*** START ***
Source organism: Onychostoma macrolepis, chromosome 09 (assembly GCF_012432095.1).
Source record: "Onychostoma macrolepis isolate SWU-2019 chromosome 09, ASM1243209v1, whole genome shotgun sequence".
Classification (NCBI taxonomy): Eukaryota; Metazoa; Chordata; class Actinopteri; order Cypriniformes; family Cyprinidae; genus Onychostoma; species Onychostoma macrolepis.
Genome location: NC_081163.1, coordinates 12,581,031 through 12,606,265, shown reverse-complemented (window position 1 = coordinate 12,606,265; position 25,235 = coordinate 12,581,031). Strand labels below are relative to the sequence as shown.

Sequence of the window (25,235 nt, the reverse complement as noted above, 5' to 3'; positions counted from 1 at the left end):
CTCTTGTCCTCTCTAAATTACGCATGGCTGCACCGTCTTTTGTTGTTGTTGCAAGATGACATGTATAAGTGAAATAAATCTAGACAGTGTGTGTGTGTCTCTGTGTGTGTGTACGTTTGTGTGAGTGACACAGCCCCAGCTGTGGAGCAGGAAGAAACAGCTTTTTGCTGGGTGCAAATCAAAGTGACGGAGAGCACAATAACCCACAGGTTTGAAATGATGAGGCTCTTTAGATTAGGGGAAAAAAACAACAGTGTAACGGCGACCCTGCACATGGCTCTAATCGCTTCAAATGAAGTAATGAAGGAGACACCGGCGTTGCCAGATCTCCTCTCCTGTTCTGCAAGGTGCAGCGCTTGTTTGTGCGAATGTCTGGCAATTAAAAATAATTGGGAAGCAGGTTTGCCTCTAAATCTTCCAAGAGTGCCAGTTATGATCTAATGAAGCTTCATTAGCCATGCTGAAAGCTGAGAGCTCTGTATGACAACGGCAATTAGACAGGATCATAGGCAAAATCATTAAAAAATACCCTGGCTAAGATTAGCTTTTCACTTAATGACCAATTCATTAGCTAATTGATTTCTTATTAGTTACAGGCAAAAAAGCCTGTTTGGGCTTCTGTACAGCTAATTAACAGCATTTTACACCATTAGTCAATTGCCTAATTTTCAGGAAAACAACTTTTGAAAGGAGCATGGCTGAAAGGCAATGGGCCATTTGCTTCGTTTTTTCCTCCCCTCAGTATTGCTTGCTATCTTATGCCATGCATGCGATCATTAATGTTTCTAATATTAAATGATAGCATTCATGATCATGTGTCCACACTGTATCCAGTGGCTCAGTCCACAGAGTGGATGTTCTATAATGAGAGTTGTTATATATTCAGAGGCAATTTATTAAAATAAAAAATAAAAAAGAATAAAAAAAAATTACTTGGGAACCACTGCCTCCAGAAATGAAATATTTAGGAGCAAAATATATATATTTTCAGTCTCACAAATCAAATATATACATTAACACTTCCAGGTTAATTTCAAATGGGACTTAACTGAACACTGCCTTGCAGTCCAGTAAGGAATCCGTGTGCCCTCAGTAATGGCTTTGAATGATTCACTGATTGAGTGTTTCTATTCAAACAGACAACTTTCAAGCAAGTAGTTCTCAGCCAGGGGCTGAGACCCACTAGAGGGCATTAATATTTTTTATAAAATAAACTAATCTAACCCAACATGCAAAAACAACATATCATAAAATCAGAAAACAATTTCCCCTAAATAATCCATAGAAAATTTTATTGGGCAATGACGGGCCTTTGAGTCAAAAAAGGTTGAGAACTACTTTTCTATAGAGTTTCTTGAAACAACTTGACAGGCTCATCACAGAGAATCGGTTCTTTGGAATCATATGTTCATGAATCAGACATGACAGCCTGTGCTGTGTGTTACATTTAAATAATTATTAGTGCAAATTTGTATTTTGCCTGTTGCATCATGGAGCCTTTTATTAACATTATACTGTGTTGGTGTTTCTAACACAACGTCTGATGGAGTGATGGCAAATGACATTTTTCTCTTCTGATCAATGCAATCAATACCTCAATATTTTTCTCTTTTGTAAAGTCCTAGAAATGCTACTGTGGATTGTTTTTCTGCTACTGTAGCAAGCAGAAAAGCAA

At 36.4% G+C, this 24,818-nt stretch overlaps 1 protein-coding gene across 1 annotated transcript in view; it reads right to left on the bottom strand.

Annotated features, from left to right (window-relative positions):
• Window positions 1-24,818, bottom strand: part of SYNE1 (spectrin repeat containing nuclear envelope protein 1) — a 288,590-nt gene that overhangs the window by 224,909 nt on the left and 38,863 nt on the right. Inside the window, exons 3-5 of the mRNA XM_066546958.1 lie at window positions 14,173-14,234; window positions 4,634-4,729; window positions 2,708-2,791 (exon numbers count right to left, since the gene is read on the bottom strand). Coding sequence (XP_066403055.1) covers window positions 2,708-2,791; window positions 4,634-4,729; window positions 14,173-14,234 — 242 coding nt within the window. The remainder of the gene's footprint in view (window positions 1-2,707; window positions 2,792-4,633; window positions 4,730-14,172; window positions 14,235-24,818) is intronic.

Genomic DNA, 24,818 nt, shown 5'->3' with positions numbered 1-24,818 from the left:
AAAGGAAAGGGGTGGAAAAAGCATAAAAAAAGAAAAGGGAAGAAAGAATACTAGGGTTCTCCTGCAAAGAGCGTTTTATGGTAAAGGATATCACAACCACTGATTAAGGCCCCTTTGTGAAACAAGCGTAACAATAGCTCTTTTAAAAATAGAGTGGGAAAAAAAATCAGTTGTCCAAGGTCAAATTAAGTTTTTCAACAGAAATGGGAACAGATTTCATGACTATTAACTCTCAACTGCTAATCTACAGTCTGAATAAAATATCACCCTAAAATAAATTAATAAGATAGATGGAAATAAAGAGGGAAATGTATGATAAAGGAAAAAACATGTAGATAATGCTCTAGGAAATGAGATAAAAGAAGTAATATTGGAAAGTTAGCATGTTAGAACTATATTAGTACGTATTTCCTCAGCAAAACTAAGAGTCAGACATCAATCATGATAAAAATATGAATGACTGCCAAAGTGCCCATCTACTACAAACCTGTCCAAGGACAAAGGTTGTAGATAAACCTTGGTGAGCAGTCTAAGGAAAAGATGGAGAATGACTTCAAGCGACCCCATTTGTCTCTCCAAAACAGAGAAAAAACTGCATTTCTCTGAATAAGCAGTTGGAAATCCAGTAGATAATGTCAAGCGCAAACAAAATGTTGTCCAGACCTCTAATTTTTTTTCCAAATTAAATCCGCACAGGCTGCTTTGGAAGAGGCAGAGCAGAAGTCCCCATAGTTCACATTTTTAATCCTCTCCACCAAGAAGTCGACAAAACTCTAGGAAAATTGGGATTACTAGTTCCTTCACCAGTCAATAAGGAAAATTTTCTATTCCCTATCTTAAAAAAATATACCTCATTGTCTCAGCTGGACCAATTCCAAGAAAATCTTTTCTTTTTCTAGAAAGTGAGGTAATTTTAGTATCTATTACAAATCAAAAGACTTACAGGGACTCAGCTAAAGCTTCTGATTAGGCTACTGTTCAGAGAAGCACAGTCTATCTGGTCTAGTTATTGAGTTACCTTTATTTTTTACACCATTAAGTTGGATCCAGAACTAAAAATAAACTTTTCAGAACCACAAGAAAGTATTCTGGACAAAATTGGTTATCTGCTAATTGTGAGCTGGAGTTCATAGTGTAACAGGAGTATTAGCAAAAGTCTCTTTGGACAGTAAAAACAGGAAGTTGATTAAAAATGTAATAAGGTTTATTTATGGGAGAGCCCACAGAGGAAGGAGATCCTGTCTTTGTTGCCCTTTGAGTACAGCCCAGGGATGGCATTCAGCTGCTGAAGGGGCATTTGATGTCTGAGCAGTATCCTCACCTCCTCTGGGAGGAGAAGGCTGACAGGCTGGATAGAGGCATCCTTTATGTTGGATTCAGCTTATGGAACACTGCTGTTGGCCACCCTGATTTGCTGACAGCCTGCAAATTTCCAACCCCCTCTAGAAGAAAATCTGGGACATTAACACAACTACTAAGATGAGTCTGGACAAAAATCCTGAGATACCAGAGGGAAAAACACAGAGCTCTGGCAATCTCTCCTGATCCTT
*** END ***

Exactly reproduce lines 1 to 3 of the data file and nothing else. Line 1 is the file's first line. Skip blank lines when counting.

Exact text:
Source organism: Onychostoma macrolepis, chromosome 09 (assembly GCF_012432095.1).
Source record: "Onychostoma macrolepis isolate SWU-2019 chromosome 09, ASM1243209v1, whole genome shotgun sequence".
Classification (NCBI taxonomy): Eukaryota; Metazoa; Chordata; class Actinopteri; order Cypriniformes; family Cyprinidae; genus Onychostoma; species Onychostoma macrolepis.